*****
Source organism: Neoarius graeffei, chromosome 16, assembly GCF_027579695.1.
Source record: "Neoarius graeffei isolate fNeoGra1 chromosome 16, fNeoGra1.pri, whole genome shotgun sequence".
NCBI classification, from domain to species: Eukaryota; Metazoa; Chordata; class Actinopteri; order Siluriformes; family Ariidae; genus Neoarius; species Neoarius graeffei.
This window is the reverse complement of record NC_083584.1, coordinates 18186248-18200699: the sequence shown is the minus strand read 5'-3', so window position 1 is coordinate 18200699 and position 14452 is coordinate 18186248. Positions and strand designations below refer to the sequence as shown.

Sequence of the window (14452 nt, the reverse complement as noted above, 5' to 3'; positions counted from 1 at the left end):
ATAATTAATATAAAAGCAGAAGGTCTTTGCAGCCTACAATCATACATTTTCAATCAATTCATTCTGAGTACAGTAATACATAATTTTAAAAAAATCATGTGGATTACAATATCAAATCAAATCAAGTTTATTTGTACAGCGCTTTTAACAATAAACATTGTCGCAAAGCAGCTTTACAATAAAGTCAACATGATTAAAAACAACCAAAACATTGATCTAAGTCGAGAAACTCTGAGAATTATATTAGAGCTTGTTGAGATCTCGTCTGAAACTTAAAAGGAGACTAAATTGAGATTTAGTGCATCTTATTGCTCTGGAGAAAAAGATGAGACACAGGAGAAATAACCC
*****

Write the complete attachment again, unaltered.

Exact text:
Source organism: Neoarius graeffei, chromosome 16, assembly GCF_027579695.1.
Source record: "Neoarius graeffei isolate fNeoGra1 chromosome 16, fNeoGra1.pri, whole genome shotgun sequence".
NCBI classification, from domain to species: Eukaryota; Metazoa; Chordata; class Actinopteri; order Siluriformes; family Ariidae; genus Neoarius; species Neoarius graeffei.
This window is the reverse complement of record NC_083584.1, coordinates 18186248-18200699: the sequence shown is the minus strand read 5'-3', so window position 1 is coordinate 18200699 and position 14452 is coordinate 18186248. Positions and strand designations below refer to the sequence as shown.

Sequence of the window (14452 nt, the reverse complement as noted above, 5' to 3'; positions counted from 1 at the left end):
ATAATTAATATAAAAGCAGAAGGTCTTTGCAGCCTACAATCATACATTTTCAATCAATTCATTCTGAGTACAGTAATACATAATTTTAAAAAAATCATGTGGATTACAATATCAAATCAAATCAAGTTTATTTGTACAGCGCTTTTAACAATAAACATTGTCGCAAAGCAGCTTTACAATAAAGTCAACATGATTAAAAACAACCAAAACATTGATCTAAGTCGAGAAACTCTGAGAATTATATTAGAGCTTGTTGAGATCTCGTCTGAAACTTAAAAGGAGACTAAATTGAGATTTAGTGCATCTTATTGCTCTGGAGAAAAAGATGAGACACAGGAGAAATAACCC